Mar 04, 2019

The Synthetic Odyssey Continues, Yet Monae Is Herself This Time Rather Than A Robot

Hands down, one of the most talented singer songwriters in the game is Janelle Monae, as I claimed on the first big album that I listened to of her’s, 2010’s The ArchAndroid. This claim would be reinforced with subsequent albums, but in 2010, I already knew this, because in my opinion, no one had mixed so many different kinds of energy on an album, except for artists like Prince and Andre 3000. It was no surprise that she would go on to collaborate with both. Likewise, it was no surprise that her other records would be just as complex, mixing Afrofuturism, Symphonic Pop, Punk Rock, you name it – she was defying the conventions of R&B at the time. Literally, no one could touch her, musically or conceptually. She created an alter ego named Cindi Mayweather who served as the archetype for oppressed minorities, and played as this android for a long while in order to explore both futuristic and socio-political subjects. Dirty Computer, by way of the title, would seem to cover the same territory, and while it is electronically slick, it carries no mention of this robot persona, which truth be told, could not last forever. I have felt that as cool as that side of her was, the character was also detrimental, making her music too theatrical, too kooky, and I longed for a more straight-up Janelle Monae. On this latest album which has earned as of this writing a Grammy nom for album of the year, everyone is seeing the real woman on these tracks – and while some of the theatrics still get in the way, this synthetic odyssey is still accomplished, while it tackles both big subjects and also personal ones.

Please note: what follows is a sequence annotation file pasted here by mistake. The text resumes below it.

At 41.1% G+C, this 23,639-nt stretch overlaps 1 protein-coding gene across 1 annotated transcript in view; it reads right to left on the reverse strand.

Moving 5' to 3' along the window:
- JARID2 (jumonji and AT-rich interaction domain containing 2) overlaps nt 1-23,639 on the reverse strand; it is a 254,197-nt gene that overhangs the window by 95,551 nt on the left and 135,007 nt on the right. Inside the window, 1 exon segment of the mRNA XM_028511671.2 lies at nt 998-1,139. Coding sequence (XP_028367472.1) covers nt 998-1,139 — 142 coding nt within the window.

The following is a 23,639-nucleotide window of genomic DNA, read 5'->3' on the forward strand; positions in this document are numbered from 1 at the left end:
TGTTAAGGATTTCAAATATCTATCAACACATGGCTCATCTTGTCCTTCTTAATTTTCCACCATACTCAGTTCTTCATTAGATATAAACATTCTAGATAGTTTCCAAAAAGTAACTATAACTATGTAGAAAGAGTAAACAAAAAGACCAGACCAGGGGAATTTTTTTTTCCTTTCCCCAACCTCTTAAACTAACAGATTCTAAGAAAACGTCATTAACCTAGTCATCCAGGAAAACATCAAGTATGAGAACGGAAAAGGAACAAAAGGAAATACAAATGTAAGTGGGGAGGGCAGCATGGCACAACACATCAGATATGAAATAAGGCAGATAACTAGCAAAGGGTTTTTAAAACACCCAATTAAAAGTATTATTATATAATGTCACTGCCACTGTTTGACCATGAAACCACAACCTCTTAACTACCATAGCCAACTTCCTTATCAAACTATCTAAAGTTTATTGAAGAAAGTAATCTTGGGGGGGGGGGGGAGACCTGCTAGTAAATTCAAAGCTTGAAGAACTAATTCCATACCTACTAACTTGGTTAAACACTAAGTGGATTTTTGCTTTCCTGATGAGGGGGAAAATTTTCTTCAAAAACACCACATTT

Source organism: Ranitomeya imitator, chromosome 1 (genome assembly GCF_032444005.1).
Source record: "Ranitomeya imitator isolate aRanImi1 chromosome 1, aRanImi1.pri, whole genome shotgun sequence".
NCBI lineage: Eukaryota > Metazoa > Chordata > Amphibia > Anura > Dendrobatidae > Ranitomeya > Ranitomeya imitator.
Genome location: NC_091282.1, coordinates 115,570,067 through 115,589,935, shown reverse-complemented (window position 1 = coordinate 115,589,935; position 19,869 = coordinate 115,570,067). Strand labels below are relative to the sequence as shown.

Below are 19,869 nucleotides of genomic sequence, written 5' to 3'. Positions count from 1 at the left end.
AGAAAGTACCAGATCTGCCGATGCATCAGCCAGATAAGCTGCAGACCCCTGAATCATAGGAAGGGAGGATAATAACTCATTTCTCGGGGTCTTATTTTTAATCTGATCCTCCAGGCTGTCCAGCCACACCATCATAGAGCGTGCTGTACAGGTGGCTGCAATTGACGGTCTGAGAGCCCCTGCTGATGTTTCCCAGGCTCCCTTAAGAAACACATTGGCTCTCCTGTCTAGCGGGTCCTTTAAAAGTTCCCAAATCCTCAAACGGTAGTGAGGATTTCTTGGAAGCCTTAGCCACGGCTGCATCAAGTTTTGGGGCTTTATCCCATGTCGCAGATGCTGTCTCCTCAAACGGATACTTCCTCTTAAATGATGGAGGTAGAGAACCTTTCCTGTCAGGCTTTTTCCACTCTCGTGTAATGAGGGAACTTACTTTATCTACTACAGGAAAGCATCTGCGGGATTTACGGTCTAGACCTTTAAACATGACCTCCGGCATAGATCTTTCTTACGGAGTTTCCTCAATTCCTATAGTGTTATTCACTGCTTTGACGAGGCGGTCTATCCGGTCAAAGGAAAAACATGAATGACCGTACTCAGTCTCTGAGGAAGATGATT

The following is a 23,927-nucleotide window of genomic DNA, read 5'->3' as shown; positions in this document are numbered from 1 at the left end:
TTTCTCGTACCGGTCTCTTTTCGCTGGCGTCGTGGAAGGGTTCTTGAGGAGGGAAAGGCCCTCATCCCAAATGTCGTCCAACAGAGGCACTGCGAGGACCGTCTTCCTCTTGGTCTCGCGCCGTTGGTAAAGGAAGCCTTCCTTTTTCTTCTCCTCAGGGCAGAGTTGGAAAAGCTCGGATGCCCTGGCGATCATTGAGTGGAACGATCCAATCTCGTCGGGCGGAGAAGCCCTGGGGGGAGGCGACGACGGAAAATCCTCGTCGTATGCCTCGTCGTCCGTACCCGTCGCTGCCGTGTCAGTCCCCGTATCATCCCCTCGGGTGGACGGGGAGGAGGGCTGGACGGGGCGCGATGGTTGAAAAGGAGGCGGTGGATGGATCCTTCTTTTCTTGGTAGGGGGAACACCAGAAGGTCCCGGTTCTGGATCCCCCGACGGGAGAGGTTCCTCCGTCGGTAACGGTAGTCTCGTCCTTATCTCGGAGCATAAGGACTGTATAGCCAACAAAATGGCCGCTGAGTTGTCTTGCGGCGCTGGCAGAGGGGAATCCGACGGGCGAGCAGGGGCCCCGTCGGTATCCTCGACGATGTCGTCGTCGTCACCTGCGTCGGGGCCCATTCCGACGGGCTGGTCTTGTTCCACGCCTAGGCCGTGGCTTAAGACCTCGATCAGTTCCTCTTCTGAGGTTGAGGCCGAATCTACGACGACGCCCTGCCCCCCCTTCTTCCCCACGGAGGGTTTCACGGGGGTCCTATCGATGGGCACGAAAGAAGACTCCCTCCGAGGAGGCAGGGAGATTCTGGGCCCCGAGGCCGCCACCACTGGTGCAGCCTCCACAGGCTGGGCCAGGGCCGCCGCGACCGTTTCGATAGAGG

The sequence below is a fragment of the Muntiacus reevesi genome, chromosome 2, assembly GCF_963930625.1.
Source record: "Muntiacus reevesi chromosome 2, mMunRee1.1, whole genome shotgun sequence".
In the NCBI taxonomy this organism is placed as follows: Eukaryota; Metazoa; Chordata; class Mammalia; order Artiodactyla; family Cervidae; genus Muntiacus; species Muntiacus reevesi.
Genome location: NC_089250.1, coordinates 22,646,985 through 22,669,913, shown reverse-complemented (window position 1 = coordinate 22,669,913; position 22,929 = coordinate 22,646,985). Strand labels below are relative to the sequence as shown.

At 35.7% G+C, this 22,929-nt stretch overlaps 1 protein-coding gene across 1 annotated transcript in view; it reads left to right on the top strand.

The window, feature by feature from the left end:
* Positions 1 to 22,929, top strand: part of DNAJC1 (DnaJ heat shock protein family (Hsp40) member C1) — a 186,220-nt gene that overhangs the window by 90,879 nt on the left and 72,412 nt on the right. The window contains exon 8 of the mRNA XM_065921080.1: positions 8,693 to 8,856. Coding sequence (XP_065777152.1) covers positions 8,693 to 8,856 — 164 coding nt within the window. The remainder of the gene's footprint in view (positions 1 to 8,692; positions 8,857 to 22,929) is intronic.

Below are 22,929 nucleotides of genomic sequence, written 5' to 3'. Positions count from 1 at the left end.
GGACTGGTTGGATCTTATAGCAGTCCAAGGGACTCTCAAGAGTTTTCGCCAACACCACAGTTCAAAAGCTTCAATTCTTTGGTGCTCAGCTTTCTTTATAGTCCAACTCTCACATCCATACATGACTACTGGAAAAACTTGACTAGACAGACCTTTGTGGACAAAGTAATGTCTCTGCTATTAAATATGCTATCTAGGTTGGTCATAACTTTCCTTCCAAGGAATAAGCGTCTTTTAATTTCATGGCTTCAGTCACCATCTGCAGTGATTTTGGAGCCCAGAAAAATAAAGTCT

Written by @taylor
Mar 04, 2019

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Album Info

"Dirty Computer"


  • Apr 27, 2018


  • R&B


  • Wondaland
  • Bad Boy
  • Atlantic


  • Janelle Monae (also exec.)
  • Nate Wonder (also exec.)
  • Chuck Lightning (also exec.)
  • Sean "Diddy" Combs (exec.)
  • Nana Kwabena
  • Roman GianArthur
  • Jon Jon Traxx
  • Wynne Bennett
  • Jon Brion
  • Mattman & Robin
  • Organized Noize


  • Wondaland (Atlanta, GA)
  • Chalice (Los Angeles, CA)
  • Atlantic (New York, NY)
  • Shawty Ra (Los Angeles, CA)
  • Stankonia (Atlanta, GA)


Dirty Computer is the third studio album by American singer Janelle Monáe, released on April 27, 2018 by Wondaland Arts Society, Bad Boy Records and Atlantic Records. It is the follow-up to her studio albums The ArchAndroid (2010) and The Electric Lady (2013) and her first album not to be a part of Cindi Mayweather's Metropolis narrative. The concept album was preceded by three singles, "Make Me Feel", "Django Jane", and "Pynk", and one promotional single, "I Like That", and its release was accompanied by a 46-minute narrative film project of the same name. The album received widespread critical acclaim upon release, and peaked at number six on the US Billboard 200.